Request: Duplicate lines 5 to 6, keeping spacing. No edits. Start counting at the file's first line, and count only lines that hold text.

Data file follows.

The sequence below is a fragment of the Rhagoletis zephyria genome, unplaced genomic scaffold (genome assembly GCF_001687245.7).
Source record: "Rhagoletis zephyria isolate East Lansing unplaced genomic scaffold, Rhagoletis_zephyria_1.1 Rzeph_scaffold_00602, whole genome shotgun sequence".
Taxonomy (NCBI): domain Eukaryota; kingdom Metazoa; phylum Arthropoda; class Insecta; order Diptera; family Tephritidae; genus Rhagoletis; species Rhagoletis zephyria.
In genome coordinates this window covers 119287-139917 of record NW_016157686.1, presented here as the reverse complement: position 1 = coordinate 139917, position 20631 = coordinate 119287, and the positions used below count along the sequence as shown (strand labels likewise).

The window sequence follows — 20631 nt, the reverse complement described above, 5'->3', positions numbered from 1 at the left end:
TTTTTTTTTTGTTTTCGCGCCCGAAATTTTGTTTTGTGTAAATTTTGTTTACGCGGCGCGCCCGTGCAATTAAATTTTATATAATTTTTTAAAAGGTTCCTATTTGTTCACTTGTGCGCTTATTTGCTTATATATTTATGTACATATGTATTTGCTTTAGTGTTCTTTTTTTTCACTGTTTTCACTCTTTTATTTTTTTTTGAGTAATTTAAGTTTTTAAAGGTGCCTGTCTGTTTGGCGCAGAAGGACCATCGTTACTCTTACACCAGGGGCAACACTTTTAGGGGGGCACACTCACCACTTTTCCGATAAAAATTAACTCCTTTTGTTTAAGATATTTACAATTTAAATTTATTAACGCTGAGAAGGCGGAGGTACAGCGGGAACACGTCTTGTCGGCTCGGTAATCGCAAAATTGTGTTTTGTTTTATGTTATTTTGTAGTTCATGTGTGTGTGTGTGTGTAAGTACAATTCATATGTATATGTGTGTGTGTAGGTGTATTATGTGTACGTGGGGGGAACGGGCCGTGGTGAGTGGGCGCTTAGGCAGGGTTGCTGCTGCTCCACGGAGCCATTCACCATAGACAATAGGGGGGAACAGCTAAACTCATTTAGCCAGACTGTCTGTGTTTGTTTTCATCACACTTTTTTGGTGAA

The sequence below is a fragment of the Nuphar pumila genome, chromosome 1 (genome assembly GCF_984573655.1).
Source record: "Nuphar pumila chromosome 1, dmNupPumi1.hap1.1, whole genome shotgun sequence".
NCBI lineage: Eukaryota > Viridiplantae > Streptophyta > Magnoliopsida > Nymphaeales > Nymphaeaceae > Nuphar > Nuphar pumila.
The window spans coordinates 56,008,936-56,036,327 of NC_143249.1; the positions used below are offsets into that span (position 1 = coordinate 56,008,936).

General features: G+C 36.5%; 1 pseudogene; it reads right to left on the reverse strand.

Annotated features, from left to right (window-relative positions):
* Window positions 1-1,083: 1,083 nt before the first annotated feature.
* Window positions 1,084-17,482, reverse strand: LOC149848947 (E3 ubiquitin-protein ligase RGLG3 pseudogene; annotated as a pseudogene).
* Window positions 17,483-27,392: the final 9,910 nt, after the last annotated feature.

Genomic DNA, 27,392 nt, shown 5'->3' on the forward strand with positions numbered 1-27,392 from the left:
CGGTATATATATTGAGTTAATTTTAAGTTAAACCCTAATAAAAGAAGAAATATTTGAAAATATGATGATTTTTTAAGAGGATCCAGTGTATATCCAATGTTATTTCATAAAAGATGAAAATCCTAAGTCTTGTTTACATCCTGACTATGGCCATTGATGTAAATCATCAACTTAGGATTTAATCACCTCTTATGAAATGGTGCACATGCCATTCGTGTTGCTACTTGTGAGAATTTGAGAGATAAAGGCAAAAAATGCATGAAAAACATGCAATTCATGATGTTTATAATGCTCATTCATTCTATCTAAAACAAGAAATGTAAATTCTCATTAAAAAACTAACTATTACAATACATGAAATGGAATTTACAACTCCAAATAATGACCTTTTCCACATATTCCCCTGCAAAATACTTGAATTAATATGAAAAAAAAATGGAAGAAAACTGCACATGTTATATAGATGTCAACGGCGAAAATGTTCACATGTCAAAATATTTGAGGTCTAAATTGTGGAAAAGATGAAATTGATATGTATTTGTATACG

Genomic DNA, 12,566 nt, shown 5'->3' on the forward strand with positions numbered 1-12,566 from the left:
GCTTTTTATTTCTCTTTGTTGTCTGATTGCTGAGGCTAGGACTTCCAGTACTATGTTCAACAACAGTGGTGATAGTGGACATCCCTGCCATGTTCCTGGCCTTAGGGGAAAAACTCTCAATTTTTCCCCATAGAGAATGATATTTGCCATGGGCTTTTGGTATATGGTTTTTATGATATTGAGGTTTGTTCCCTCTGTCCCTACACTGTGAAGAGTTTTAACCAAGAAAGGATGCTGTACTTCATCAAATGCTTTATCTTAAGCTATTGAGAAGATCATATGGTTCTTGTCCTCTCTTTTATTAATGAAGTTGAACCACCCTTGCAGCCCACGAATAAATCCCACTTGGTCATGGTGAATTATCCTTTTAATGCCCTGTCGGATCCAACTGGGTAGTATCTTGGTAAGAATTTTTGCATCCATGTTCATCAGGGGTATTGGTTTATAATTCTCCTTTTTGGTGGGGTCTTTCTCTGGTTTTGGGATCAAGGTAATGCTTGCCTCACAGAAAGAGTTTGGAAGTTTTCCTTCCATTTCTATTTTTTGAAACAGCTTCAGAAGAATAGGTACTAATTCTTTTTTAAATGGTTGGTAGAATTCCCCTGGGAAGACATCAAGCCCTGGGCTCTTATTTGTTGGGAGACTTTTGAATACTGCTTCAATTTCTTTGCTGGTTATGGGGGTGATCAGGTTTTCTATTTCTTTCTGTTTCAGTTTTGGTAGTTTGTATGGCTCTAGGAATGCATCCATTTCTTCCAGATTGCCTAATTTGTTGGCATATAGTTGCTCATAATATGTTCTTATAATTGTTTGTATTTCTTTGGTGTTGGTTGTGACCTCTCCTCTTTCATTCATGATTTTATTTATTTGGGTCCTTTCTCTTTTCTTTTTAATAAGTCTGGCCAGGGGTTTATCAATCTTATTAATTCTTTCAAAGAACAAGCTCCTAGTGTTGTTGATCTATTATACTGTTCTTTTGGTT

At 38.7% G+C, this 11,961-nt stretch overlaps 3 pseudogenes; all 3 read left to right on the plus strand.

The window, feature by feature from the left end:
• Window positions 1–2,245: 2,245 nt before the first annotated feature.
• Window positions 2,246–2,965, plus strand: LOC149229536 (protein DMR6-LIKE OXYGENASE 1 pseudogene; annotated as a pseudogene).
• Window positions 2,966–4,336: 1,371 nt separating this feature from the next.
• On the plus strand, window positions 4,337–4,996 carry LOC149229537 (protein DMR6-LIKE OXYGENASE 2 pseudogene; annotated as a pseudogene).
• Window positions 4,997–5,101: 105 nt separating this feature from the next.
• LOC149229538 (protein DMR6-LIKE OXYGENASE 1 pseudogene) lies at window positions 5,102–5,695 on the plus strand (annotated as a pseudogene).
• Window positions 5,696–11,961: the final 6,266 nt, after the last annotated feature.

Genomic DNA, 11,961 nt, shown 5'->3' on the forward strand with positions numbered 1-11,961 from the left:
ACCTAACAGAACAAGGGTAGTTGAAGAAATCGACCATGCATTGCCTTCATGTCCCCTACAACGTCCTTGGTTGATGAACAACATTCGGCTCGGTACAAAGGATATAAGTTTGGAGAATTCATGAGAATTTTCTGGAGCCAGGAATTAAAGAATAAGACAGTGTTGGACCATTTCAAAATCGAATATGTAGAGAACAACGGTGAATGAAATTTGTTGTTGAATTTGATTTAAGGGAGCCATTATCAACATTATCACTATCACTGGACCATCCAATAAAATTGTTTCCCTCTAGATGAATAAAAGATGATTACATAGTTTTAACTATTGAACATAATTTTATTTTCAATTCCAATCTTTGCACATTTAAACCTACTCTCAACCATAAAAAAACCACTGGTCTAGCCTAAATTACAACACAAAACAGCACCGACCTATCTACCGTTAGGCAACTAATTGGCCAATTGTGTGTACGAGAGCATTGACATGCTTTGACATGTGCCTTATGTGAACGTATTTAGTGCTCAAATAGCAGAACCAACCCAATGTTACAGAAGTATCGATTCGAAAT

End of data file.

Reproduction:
The window sequence follows — 20631 nt, the reverse complement described above, 5'->3', positions numbered from 1 at the left end:
TTTTTTTTTTGTTTTCGCGCCCGAAATTTTGTTTTGTGTAAATTTTGTTTACGCGGCGCGCCCGTGCAATTAAATTTTATATAATTTTTTAAAAGGTTCCTATTTGTTCACTTGTGCGCTTATTTGCTTATATATTTATGTACATATGTATTTGCTTTAGTGTTCTTTTTTTTCACTGTTTTCACTCTTTTATTTTTTTTTGAGTAATTTAAGTTTTTAAAGGTGCCTGTCTGTTTGGCGCAGAAGGACCATCGTTACTCTTACACCAGGGGCAACACTTTTAGGGGGGCACACTCACCACTTTTCCGATAAAAATTAACTCCTTTTGTTTAAGATATTTACAATTTAAATTTATTAACGCTGAGAAGGCGGAGGTACAGCGGGAACACGTCTTGTCGGCTCGGTAATCGCAAAATTGTGTTTTGTTTTATGTTATTTTGTAGTTCATGTGTGTGTGTGTGTGTAAGTACAATTCATATGTATATGTGTGTGTGTAGGTGTATTATGTGTACGTGGGGGGAACGGGCCGTGGTGAGTGGGCGCTTAGGCAGGGTTGCTGCTGCTCCACGGAGCCATTCACCATAGACAATAGGGGGGAACAGCTAAACTCATTTAGCCAGACTGTCTGTGTTTGTTTTCATCACACTTTTTTGGTGAA